John’s knowledge, coupled with his kind and patient demeanor, fostered valuable partnerships that still serve Florida Sea Grant.

Pioneering Florida’s Artificial Reefs

For over three decades, Florida Sea Grant has played a leadership role in the evolution of the state’s artificial reef program. In the 1980s, John laid the foundation for the first regional artificial reef workshop in southwest Florida that fostered collaborations between stakeholders, county managers, and the Florida Fish and Wildlife Conservation Commission’s (FWC) Artificial Reef Program.

“John Stevely pushed the envelope in artificial reef development,” says Dr. Chuck Adams, former Florida Sea Grant Marine Extension Specialist. “For the first time, various stakeholders congregated in the same room, learned and discussed the developments in artificial reef technology, science, and policy.”

The annual regional artificial reef workshops are a forum for artificial reef coordinators, managers, researchers, industry experts, and other interested stakeholders to discuss new research, provide regional updates, and inform statewide initiatives. The success of John’s artificial reef workshops eventually culminated in the creation of similar workshops in other parts of the state as well as a statewide Artificial Reef Summit that is held every five years.

John worked alongside Dr. Adams to evaluate the economic benefits of artificial reef programs in a six-county region of Southwest Florida. The results of the study served as a helpful reference for resource managers, coastal community and state government agencies, reef user groups including fishers and divers, and Extension agents.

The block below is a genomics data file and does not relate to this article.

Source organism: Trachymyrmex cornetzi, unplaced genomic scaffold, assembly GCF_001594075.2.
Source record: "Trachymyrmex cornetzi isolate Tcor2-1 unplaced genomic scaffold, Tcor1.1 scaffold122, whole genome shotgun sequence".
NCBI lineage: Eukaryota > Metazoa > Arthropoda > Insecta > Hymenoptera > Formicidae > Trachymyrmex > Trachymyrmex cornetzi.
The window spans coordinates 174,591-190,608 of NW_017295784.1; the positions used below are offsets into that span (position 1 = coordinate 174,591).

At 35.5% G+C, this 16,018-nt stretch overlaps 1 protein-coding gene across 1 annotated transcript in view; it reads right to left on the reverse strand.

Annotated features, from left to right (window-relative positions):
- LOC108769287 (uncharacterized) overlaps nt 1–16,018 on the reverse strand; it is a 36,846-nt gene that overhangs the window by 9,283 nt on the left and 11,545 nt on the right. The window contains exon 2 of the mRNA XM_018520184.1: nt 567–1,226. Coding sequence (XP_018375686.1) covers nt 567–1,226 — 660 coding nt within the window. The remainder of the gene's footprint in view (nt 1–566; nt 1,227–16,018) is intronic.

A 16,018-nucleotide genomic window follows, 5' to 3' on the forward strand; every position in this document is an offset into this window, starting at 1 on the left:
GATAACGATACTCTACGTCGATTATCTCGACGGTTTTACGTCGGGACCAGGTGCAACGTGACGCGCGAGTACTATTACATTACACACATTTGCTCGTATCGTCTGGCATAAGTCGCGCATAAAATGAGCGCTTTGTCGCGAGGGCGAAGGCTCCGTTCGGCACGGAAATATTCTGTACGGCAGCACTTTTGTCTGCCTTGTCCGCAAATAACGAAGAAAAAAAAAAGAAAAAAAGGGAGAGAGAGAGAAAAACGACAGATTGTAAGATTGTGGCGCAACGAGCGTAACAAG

“Putting those numbers into the hands of people investing in reefs was important, and helped further the development and research related to artificial reefs,” says Dr. Collins. “Even though the data were published 12 years ago, people continue to cite it regularly.”

Science Serving Sponges and Reef Fish

John’s devotion to restoring marine ecosystems and fisheries continued with his work surrounding the introduction of fish venting tools and descending gear on Florida’s coast to mitigate barotrauma in reef fish. An early inspiration to angler-driven programs like “Return Em’ Right”, John became involved in training and collecting data on various devices on the water and communicating best practices for weighted descent to anglers.

“John helped increase the education and extension of venting tools that inflicted smaller puncture wounds,” said Dr. Adams.

The venting tool was made of a sharp, hollow steel cylinder that could be inserted under a scale and barely into the swim bladder of the fish, inflicting a small puncture that would still allow gas to escape but had a better chance of healing since the wound was small.

John’s research with former Florida Sea Grant agent Donald Sweat also saved a small industry crucial to the state’s cultural and economic legacy.